Manufacturing in the USA continues to do well. But it could do better. There are reasons manufacturing that could be located in the USA is not. And addressing those can increase USA manufacturing. Some reasons are sensible, based on the existing economics and realities of comparative advantage. Some reasons are just flawed thinking, such as the “spreadsheet management” taught at many business schools that Deming and lean thinkers can understand the flawed thinking that leads to outsourcing.
Typical wall street thinking (also driven by “spreadsheet management think” rather than an actual understanding of value stream of a potential investment) also hampers raising investment capital for USA manufacturing. The broken USA health care system also is a big problem driving up costs of doing business in the USA enormously.
Despite the promise of Chiang’s batteries, many on Wall Street and in Silicon Valley were incredulous when he and other leaders at A123 asked for capital to build factories in America — Asia, yes, but Michigan, why would you want to?
Even more daunting, nearly all of the world’s battery manufacturing industry is in Asia, where plants can be built faster and supplies and equipment are much easier to get than in the United States. These days, it’s hard to find Americans who even know how to build a battery factory.
That’s why A123 had to give in and build its first plants in China, where the company could move into production quickly to show auto industry customers that it could deliver on future contracts.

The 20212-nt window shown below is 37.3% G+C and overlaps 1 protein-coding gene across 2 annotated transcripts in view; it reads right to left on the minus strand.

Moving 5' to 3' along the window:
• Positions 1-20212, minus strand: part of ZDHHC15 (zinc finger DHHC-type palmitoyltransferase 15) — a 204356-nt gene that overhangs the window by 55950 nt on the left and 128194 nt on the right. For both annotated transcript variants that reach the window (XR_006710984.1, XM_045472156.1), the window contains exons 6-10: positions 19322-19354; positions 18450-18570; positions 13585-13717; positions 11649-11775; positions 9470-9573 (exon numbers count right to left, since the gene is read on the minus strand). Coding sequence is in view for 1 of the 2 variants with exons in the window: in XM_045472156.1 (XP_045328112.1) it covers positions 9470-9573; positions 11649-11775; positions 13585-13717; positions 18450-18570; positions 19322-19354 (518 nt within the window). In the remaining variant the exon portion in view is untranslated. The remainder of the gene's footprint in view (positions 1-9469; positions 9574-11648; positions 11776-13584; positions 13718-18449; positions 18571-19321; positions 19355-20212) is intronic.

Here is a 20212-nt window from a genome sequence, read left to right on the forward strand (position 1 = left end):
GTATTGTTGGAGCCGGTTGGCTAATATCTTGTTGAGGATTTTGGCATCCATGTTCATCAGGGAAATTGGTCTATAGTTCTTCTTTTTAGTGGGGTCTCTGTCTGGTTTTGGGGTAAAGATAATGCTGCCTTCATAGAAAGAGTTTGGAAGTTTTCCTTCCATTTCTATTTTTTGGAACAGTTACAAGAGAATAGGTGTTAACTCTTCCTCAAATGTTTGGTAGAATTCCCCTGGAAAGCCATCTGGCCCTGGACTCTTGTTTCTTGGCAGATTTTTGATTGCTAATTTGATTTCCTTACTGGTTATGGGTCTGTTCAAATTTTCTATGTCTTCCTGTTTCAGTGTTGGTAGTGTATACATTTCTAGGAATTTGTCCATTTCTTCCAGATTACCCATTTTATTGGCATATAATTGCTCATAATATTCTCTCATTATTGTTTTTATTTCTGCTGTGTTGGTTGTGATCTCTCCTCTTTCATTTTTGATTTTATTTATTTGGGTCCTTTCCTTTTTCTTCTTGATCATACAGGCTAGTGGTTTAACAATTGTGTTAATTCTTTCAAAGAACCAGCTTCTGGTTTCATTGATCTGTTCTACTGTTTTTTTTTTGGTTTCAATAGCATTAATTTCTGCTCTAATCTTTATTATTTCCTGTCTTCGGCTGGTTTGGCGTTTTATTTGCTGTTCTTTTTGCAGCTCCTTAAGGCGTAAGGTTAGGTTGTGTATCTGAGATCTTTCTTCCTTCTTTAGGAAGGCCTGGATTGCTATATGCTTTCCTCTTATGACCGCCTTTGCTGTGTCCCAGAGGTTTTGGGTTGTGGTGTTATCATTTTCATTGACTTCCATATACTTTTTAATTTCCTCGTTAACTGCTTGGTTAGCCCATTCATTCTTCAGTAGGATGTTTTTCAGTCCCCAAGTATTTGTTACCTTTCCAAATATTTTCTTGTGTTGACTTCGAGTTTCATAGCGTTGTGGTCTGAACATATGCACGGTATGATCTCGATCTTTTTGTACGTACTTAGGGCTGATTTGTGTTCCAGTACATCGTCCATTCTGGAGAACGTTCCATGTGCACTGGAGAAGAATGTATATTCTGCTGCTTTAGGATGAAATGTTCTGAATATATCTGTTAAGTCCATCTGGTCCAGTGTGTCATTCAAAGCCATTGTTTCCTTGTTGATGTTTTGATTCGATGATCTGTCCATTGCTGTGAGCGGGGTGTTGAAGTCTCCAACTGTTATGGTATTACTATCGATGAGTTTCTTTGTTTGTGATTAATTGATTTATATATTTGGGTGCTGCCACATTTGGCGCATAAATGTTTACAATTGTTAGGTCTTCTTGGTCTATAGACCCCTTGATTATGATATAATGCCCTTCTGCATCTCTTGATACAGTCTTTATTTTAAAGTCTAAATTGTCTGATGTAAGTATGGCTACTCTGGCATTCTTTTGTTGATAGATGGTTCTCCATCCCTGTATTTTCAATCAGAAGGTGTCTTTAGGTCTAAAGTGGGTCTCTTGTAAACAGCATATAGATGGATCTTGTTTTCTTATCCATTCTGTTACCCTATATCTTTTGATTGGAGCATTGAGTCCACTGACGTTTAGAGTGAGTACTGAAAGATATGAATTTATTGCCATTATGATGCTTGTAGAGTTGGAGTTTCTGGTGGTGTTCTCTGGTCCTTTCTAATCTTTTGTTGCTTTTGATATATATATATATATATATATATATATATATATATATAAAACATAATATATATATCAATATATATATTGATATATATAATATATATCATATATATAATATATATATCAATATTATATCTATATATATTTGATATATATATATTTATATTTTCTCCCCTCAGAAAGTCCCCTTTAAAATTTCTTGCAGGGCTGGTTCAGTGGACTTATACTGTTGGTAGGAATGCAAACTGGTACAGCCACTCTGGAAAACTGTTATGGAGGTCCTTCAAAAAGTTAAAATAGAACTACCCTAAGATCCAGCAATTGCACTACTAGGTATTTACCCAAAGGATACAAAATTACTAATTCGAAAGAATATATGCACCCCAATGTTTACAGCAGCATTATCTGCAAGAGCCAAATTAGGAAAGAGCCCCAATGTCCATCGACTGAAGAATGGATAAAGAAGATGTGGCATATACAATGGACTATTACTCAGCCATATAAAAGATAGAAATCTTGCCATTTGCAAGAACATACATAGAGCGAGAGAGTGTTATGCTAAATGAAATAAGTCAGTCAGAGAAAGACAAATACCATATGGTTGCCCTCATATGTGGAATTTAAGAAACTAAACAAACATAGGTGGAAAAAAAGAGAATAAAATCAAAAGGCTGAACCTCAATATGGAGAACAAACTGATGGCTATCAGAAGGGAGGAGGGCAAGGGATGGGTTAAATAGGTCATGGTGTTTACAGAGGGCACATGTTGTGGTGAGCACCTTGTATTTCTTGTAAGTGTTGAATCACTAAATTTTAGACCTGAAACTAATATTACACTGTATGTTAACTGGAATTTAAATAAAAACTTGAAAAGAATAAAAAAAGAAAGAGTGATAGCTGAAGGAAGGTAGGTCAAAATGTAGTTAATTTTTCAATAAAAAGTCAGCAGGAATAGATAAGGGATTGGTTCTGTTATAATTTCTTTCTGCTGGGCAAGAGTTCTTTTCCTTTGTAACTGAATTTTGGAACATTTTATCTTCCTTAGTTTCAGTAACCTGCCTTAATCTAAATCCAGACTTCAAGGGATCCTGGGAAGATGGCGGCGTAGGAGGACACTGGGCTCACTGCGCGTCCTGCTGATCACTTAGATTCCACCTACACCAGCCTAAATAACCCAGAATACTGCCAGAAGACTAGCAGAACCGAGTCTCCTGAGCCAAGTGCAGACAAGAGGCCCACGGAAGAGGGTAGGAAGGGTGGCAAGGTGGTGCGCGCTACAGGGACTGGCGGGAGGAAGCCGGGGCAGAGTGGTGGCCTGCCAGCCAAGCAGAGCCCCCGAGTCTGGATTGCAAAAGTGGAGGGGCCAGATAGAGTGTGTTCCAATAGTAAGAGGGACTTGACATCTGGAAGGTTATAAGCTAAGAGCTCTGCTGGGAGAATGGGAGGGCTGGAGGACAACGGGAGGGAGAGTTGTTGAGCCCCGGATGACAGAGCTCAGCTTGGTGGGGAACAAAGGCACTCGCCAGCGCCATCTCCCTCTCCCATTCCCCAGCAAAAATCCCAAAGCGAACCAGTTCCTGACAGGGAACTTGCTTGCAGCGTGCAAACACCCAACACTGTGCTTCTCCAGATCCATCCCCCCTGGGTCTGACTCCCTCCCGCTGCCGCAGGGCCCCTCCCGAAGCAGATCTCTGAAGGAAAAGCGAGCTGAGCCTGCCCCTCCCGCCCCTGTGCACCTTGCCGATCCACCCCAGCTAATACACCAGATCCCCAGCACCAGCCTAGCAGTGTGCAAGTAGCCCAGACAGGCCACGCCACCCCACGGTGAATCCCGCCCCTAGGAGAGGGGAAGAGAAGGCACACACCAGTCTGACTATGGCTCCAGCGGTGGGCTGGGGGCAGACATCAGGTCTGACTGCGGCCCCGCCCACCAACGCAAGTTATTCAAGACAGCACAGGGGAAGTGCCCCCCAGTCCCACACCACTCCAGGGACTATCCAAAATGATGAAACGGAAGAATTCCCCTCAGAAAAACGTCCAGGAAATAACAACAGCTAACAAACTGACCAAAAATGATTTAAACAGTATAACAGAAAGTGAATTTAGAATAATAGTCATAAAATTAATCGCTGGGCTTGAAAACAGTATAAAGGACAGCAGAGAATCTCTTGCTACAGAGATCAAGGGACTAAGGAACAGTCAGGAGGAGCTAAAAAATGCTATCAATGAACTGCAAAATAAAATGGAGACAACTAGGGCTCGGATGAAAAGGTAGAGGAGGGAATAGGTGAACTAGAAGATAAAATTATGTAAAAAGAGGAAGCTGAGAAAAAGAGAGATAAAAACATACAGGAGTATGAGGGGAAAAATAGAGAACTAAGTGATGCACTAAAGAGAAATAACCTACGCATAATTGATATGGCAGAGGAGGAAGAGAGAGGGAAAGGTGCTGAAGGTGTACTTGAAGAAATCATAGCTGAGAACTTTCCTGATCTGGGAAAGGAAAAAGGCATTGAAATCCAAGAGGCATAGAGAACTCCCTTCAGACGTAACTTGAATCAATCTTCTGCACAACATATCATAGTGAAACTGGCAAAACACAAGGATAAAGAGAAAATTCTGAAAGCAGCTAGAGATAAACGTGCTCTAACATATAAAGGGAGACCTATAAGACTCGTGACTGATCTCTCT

“Without question, we would rather have done it all in the U.S.,” said Chiang, who left Taiwan as a 6-year-old with his family, earned degrees at MIT and has been a materials science professor there since the mid-1980s. “I’m an American citizen. We’re an American company. It’s an American-born technology.”
Despite the obstacles, A123 and a few other advanced battery producers are building plants in Michigan and other states, thanks to massive government support that has offset Wall Street’s skepticism and should help domestic producers narrow cost disadvantages with Asian rivals.
A123 is getting $250 million in aid from the Obama administration’s stimulus program as well as tax incentives from Michigan. Its first U.S. plant opens in June in an abandoned brick building near Detroit that once made VHS tapes for Disney.
A123 has five plants in China, coincidentally located in Chiang’s father’s hometown of Changzhou, about two hours’ drive west of Shanghai. Bart Riley, an A123 co-founder and chief technology officer, figured it took about nine months to get a Chinese factory up and running, one-third the time typical for the U.S.
The quicker launch helped A123 make a name for itself through Black & Decker, which in early 2006 began putting A123 batteries in its DeWalt power tools.
Since then, A123 has been supplying batteries and battery systems for New York City buses built by Daimler, among other customers, and the company has agreements to develop products for Chrysler, Navistar and American green-car maker Fisker Automotive.
By the end of next year, A123 expects to have two plants in Michigan employing 400 people, with plans to go up to 2,000 workers able to produce about 30,000 battery systems a year. The company’s sales reached $91 million last year, and it has about 1,700 employees, two-thirds in Asia.
The success of science and engineering university based research is still a huge advantage to the USA. Though other countries have seen the value in this and have invested in building their own capacity. The economic value of such is increased many fold by manufacturing the innovations created in your country.